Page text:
The Central Bank is authorized to issue securities known as TBCs (by their Spanish acronym). The TBCs are delivered to contractors as payment for goods or services provided to the Ecuadorian State. The Monetary and Financial Policy and Regulation Board is the entity that authorizes the Central Bank to issue TBCs which must be fully supported with Central Bank assets.
There are two ways for trading (buying-selling) the TBCs as determined by the Finance Ministry:
a. Through the Stock Exchanges:
Such trading can only take place with the presence of (i) security trading companies, and (ii) public operators (when a TBC holder is a public enterprise). Those institutions must be duly qualified and authorized and must trade through the Stock Exchange. The TBC price is determined by the market.
This form of trading involves a commission to be paid to the broker and also to the Stock Exchange.
b. Through the private market:
If trading takes place through the private market, it is necessary to have a security sub-account at the Central Bank, such sub-account to be obtained through a duly authorized security trading company.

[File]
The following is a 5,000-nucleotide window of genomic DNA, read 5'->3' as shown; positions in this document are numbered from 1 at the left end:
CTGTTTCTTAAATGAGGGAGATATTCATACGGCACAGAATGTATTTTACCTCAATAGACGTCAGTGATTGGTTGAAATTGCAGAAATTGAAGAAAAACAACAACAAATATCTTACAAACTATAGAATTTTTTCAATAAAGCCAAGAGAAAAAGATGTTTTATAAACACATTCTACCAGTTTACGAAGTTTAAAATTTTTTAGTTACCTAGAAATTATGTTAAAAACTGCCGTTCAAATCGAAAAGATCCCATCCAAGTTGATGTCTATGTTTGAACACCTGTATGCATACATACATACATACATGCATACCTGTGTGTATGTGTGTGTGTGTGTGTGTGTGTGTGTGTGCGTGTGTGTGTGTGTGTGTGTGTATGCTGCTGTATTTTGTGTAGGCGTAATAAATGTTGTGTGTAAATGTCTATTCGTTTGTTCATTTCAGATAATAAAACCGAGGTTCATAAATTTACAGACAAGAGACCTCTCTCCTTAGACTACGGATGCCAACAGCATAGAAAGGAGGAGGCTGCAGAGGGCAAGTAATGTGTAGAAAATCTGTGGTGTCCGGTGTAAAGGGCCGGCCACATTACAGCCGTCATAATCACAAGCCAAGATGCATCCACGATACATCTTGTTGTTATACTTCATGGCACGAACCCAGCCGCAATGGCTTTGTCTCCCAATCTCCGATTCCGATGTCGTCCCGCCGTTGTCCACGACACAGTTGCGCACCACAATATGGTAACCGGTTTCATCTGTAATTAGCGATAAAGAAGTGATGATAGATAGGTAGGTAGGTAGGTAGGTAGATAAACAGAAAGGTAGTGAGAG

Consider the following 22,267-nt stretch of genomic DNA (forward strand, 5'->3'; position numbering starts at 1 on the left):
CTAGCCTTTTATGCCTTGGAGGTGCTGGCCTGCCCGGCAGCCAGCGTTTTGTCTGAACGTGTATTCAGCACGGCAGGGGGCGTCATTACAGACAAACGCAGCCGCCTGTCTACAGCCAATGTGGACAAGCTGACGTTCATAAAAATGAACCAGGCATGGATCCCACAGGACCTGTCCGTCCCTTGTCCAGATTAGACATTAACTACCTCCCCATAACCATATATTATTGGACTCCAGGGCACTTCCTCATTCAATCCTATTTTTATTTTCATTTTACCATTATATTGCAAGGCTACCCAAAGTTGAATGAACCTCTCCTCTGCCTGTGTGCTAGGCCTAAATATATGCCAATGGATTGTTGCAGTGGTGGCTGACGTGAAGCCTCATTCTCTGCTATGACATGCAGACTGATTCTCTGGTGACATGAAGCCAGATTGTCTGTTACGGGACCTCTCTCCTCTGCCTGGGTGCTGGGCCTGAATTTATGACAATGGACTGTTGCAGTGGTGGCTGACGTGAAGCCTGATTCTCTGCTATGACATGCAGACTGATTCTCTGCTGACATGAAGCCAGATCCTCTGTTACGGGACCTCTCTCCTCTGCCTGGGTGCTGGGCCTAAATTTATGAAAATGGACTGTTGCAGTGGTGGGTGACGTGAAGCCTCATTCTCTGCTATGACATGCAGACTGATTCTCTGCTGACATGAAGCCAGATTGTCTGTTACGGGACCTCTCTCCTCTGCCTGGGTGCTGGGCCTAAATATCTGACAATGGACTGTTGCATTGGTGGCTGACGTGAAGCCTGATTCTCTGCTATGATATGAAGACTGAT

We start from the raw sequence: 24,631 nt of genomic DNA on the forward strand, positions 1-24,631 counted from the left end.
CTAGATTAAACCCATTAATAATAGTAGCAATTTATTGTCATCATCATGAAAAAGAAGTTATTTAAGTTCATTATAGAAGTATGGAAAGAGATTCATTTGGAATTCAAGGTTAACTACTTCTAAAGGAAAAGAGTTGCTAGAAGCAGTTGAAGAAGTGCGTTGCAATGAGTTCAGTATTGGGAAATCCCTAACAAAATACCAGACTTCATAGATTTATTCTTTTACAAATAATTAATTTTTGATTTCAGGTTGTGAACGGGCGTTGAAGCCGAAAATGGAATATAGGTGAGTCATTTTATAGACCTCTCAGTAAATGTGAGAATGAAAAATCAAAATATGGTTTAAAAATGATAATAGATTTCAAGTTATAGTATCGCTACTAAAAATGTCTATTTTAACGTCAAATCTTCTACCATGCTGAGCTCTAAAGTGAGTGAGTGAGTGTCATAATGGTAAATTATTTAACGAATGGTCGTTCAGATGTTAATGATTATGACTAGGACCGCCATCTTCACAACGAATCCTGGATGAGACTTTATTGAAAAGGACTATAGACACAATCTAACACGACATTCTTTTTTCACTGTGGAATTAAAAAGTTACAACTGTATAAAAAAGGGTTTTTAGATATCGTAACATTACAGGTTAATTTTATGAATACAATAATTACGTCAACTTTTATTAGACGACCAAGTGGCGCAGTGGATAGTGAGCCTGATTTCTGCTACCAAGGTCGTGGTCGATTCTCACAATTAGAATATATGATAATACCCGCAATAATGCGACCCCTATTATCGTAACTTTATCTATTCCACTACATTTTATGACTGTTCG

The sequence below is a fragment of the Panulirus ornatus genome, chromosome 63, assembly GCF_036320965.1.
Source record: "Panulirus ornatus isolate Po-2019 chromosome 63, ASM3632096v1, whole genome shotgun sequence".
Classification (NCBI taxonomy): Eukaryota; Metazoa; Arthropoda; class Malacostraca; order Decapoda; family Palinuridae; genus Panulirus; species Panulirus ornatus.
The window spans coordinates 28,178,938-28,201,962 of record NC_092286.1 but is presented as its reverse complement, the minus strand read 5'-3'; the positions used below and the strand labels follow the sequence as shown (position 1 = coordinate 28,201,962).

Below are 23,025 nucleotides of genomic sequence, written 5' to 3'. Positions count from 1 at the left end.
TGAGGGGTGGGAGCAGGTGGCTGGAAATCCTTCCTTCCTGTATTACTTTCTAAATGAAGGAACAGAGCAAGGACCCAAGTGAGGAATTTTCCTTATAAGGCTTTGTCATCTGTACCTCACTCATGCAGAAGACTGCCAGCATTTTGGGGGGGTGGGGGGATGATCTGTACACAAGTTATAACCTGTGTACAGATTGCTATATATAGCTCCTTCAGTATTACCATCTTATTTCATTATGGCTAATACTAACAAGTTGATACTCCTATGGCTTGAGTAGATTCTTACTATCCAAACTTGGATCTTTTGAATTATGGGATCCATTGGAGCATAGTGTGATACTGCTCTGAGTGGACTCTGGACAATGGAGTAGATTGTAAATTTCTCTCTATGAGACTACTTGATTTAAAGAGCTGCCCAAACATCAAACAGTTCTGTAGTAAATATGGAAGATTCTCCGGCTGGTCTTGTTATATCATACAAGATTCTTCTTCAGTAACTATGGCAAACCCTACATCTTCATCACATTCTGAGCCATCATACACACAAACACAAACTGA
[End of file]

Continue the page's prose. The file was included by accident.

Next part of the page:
Once the sub-account is in place, the TBCs holder will instruct the Central Bank’s Payment Systems Office to transfer the TBCs to the buyer.
TBCs are used by their holders to pay any debts with the State and, especially, to satisfy tax obligations in whole or in part.
The Internal Revenue Service issued Resolution NAC-DGERCGC16-000000101 in order to inform about the tax payment process using TBCs. The Resolution states that the taxpayer has the following alternatives for paying taxes with TBCs:
a. To state the amount to be paid with TBCs in the tax return:
Before entering the amount in the tax return form, the taxpayer must authorize – through a security trading company or through the Central Bank centralized security deposit – the transfer of the relevant sum to the Tax Administration sub-account. Once the amount has been transferred, the payment may be entered in the tax return form.
b. To settle any obligations with public payers and the Internal Revenue Service:
This alternative is applicable in such cases where firm debts with the Internal Revenue Service exist and, also, outstanding amounts are to be paid to any State institution. This process involves the execution with the Finance Ministry of instructions addressed to the Central Bank’s Securities Office to transfer the corresponding amount to the Tax Administration’s sub-account.
According to public information provided by the Internal Revenue Service, 71 taxpayers already used this system in January and paid their tax obligations with TBCs resulting in a US$ 41,149,879 collection.
1 Published in Official Register Supplement No. 672 dated January 22, 2016.
Article by Perez Bustamante Ponce